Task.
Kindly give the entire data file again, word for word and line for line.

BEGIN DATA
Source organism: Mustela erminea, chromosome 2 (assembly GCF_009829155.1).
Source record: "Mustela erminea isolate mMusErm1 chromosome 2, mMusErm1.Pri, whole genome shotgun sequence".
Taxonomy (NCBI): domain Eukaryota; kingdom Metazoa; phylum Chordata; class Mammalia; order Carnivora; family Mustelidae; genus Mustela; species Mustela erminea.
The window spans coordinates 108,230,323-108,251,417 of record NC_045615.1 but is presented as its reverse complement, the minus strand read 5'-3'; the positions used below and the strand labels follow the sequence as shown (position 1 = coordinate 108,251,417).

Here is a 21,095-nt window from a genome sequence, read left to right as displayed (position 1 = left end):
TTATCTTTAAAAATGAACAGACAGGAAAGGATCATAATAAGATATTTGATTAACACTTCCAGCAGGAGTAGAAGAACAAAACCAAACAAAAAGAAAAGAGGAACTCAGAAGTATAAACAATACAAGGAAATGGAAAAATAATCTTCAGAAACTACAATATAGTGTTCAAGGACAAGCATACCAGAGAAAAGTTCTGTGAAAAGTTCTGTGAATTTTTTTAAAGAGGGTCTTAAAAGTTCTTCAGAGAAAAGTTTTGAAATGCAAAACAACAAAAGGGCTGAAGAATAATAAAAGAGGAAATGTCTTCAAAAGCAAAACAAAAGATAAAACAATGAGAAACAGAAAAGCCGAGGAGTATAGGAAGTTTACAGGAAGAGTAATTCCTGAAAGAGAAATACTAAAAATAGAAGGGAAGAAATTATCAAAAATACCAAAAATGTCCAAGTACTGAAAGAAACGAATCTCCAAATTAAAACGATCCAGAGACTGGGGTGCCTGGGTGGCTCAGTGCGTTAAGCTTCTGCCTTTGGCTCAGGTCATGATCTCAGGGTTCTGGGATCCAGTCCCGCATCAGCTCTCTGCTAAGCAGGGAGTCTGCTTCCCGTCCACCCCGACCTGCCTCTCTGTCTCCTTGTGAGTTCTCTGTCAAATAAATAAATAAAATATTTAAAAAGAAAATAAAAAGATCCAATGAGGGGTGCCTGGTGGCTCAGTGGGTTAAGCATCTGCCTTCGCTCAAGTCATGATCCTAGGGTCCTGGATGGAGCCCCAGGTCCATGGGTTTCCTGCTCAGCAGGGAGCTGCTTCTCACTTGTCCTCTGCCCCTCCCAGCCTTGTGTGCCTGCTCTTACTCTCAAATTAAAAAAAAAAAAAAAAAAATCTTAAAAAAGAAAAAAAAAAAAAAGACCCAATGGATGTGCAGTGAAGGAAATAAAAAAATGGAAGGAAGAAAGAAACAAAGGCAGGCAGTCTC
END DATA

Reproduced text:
Source organism: Mustela erminea, chromosome 2 (assembly GCF_009829155.1).
Source record: "Mustela erminea isolate mMusErm1 chromosome 2, mMusErm1.Pri, whole genome shotgun sequence".
Taxonomy (NCBI): domain Eukaryota; kingdom Metazoa; phylum Chordata; class Mammalia; order Carnivora; family Mustelidae; genus Mustela; species Mustela erminea.
The window spans coordinates 108,230,323-108,251,417 of record NC_045615.1 but is presented as its reverse complement, the minus strand read 5'-3'; the positions used below and the strand labels follow the sequence as shown (position 1 = coordinate 108,251,417).

Here is a 21,095-nt window from a genome sequence, read left to right as displayed (position 1 = left end):
TTATCTTTAAAAATGAACAGACAGGAAAGGATCATAATAAGATATTTGATTAACACTTCCAGCAGGAGTAGAAGAACAAAACCAAACAAAAAGAAAAGAGGAACTCAGAAGTATAAACAATACAAGGAAATGGAAAAATAATCTTCAGAAACTACAATATAGTGTTCAAGGACAAGCATACCAGAGAAAAGTTCTGTGAAAAGTTCTGTGAATTTTTTTAAAGAGGGTCTTAAAAGTTCTTCAGAGAAAAGTTTTGAAATGCAAAACAACAAAAGGGCTGAAGAATAATAAAAGAGGAAATGTCTTCAAAAGCAAAACAAAAGATAAAACAATGAGAAACAGAAAAGCCGAGGAGTATAGGAAGTTTACAGGAAGAGTAATTCCTGAAAGAGAAATACTAAAAATAGAAGGGAAGAAATTATCAAAAATACCAAAAATGTCCAAGTACTGAAAGAAACGAATCTCCAAATTAAAACGATCCAGAGACTGGGGTGCCTGGGTGGCTCAGTGCGTTAAGCTTCTGCCTTTGGCTCAGGTCATGATCTCAGGGTTCTGGGATCCAGTCCCGCATCAGCTCTCTGCTAAGCAGGGAGTCTGCTTCCCGTCCACCCCGACCTGCCTCTCTGTCTCCTTGTGAGTTCTCTGTCAAATAAATAAATAAAATATTTAAAAAGAAAATAAAAAGATCCAATGAGGGGTGCCTGGTGGCTCAGTGGGTTAAGCATCTGCCTTCGCTCAAGTCATGATCCTAGGGTCCTGGATGGAGCCCCAGGTCCATGGGTTTCCTGCTCAGCAGGGAGCTGCTTCTCACTTGTCCTCTGCCCCTCCCAGCCTTGTGTGCCTGCTCTTACTCTCAAATTAAAAAAAAAAAAAAAAAAATCTTAAAAAAGAAAAAAAAAAAAAAGACCCAATGGATGTGCAGTGAAGGAAATAAAAAAATGGAAGGAAGAAAGAAACAAAGGCAGGCAGTCTC